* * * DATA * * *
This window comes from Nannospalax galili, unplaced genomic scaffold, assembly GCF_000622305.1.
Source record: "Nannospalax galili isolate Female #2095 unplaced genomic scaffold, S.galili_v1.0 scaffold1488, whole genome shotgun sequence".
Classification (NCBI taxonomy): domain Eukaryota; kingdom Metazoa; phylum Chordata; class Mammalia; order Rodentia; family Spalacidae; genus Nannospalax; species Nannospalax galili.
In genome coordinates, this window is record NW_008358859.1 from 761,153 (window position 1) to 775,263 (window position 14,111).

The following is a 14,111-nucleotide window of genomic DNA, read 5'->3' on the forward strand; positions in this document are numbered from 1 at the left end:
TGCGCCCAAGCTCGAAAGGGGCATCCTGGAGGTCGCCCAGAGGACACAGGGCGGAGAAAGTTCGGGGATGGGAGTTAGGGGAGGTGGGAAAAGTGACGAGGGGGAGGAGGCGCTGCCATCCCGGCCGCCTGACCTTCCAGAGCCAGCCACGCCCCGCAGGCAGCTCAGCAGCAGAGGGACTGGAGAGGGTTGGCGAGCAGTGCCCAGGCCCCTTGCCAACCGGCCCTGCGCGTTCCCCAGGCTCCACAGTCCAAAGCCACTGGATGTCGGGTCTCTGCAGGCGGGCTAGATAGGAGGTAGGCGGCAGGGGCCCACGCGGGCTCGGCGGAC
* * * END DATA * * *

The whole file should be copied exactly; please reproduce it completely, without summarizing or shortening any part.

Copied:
This window comes from Nannospalax galili, unplaced genomic scaffold, assembly GCF_000622305.1.
Source record: "Nannospalax galili isolate Female #2095 unplaced genomic scaffold, S.galili_v1.0 scaffold1488, whole genome shotgun sequence".
Classification (NCBI taxonomy): domain Eukaryota; kingdom Metazoa; phylum Chordata; class Mammalia; order Rodentia; family Spalacidae; genus Nannospalax; species Nannospalax galili.
In genome coordinates, this window is record NW_008358859.1 from 761,153 (window position 1) to 775,263 (window position 14,111).

The following is a 14,111-nucleotide window of genomic DNA, read 5'->3' on the forward strand; positions in this document are numbered from 1 at the left end:
TGCGCCCAAGCTCGAAAGGGGCATCCTGGAGGTCGCCCAGAGGACACAGGGCGGAGAAAGTTCGGGGATGGGAGTTAGGGGAGGTGGGAAAAGTGACGAGGGGGAGGAGGCGCTGCCATCCCGGCCGCCTGACCTTCCAGAGCCAGCCACGCCCCGCAGGCAGCTCAGCAGCAGAGGGACTGGAGAGGGTTGGCGAGCAGTGCCCAGGCCCCTTGCCAACCGGCCCTGCGCGTTCCCCAGGCTCCACAGTCCAAAGCCACTGGATGTCGGGTCTCTGCAGGCGGGCTAGATAGGAGGTAGGCGGCAGGGGCCCACGCGGGCTCGGCGGAC